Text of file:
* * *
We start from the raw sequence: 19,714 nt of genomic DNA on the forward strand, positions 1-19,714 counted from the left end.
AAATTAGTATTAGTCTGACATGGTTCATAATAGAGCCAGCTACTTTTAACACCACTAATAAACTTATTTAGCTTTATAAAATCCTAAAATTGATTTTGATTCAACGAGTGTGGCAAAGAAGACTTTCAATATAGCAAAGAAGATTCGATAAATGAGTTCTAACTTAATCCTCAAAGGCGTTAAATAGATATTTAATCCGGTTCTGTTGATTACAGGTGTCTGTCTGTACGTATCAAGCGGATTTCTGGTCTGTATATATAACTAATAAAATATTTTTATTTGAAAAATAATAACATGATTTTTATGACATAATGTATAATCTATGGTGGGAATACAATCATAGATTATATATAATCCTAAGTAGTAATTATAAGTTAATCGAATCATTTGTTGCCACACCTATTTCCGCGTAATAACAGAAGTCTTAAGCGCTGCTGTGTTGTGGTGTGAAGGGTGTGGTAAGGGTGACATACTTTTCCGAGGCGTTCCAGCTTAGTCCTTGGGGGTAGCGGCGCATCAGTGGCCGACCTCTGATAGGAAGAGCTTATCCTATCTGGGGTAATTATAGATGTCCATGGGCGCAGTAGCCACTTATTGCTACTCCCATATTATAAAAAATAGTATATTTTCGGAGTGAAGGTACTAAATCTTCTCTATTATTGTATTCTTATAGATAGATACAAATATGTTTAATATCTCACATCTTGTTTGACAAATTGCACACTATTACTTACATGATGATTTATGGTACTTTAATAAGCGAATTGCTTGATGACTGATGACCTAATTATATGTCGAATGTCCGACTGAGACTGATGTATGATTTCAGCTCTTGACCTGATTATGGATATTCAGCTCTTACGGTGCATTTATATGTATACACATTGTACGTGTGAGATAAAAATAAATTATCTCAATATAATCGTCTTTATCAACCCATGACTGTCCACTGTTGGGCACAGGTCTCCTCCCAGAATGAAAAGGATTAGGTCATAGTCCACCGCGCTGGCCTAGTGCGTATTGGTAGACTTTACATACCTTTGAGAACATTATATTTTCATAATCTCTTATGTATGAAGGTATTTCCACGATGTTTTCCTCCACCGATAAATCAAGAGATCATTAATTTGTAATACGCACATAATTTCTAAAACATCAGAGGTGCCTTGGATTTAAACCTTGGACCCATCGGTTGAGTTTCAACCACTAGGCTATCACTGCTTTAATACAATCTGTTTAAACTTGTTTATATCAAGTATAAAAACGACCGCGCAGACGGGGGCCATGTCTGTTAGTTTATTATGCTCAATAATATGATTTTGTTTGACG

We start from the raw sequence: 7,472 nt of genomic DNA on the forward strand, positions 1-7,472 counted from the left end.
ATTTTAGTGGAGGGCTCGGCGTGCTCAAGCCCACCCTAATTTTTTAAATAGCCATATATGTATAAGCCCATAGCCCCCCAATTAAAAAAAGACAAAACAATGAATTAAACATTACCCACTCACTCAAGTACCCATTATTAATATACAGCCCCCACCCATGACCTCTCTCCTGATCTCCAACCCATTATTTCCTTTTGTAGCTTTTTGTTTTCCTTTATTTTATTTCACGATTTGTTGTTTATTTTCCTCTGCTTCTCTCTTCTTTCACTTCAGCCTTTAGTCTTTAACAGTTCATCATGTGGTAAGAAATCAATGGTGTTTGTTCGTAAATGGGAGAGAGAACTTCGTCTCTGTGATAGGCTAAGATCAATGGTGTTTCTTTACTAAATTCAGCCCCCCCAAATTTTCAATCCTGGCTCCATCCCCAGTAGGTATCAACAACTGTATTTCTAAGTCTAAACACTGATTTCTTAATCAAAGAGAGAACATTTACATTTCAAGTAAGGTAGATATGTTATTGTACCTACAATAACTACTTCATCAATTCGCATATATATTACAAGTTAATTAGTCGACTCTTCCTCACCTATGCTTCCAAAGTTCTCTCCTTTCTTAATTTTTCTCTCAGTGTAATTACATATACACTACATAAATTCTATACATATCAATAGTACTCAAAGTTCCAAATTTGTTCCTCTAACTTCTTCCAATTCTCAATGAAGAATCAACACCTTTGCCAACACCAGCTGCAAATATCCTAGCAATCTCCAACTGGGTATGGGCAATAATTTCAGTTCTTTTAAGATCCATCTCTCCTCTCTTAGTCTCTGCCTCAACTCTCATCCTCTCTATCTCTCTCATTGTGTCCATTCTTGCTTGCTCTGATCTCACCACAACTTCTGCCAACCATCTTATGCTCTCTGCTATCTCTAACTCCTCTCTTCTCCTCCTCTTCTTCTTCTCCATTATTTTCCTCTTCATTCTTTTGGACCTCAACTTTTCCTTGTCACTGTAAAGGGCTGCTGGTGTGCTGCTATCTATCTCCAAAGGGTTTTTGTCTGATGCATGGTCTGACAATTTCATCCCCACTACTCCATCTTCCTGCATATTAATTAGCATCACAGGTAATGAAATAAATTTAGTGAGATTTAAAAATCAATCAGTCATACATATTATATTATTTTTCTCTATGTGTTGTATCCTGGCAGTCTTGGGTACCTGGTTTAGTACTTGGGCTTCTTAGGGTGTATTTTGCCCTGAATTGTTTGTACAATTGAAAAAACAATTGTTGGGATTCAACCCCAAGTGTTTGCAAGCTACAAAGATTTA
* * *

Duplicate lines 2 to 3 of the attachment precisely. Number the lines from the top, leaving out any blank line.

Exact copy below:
AAATTAGTATTAGTCTGACATGGTTCATAATAGAGCCAGCTACTTTTAACACCACTAATAAACTTATTTAGCTTTATAAAATCCTAAAATTGATTTTGATTCAACGAGTGTGGCAAAGAAGACTTTCAATATAGCAAAGAAGATTCGATAAATGAGTTCTAACTTAATCCTCAAAGGCGTTAAATAGATATTTAATCCGGTTCTGTTGATTACAGGTGTCTGTCTGTACGTATCAAGCGGATTTCTGGTCTGTATATATAACTAATAAAATATTTTTATTTGAAAAATAATAACATGATTTTTATGACATAATGTATAATCTATGGTGGGAATACAATCATAGATTATATATAATCCTAAGTAGTAATTATAAGTTAATCGAATCATTTGTTGCCACACCTATTTCCGCGTAATAACAGAAGTCTTAAGCGCTGCTGTGTTGTGGTGTGAAGGGTGTGGTAAGGGTGACATACTTTTCCGAGGCGTTCCAGCTTAGTCCTTGGGGGTAGCGGCGCATCAGTGGCCGACCTCTGATAGGAAGAGCTTATCCTATCTGGGGTAATTATAGATGTCCATGGGCGCAGTAGCCACTTATTGCTACTCCCATATTATAAAAAATAGTATATTTTCGGAGTGAAGGTACTAAATCTTCTCTATTATTGTATTCTTATAGATAGATACAAATATGTTTAATATCTCACATCTTGTTTGACAAATTGCACACTATTACTTACATGATGATTTATGGTACTTTAATAAGCGAATTGCTTGATGACTGATGACCTAATTATATGTCGAATGTCCGACTGAGACTGATGTATGATTTCAGCTCTTGACCTGATTATGGATATTCAGCTCTTACGGTGCATTTATATGTATACACATTGTACGTGTGAGATAAAAATAAATTATCTCAATATAATCGTCTTTATCAACCCATGACTGTCCACTGTTGGGCACAGGTCTCCTCCCAGAATGAAAAGGATTAGGTCATAGTCCACCGCGCTGGCCTAGTGCGTATTGGTAGACTTTACATACCTTTGAGAACATTATATTTTCATAATCTCTTATGTATGAAGGTATTTCCACGATGTTTTCCTCCACCGATAAATCAAGAGATCATTAATTTGTAATACGCACATAATTTCTAAAACATCAGAGGTGCCTTGGATTTAAACCTTGGACCCATCGGTTGAGTTTCAACCACTAGGCTATCACTGCTTTAATACAATCTGTTTAAACTTGTTTATATCAAGTATAAAAACGACCGCGCAGACGGGGGCCATGTCTGTTAGTTTATTATGCTCAATAATATGATTTTGTTTGACG

We start from the raw sequence: 7,472 nt of genomic DNA on the forward strand, positions 1-7,472 counted from the left end.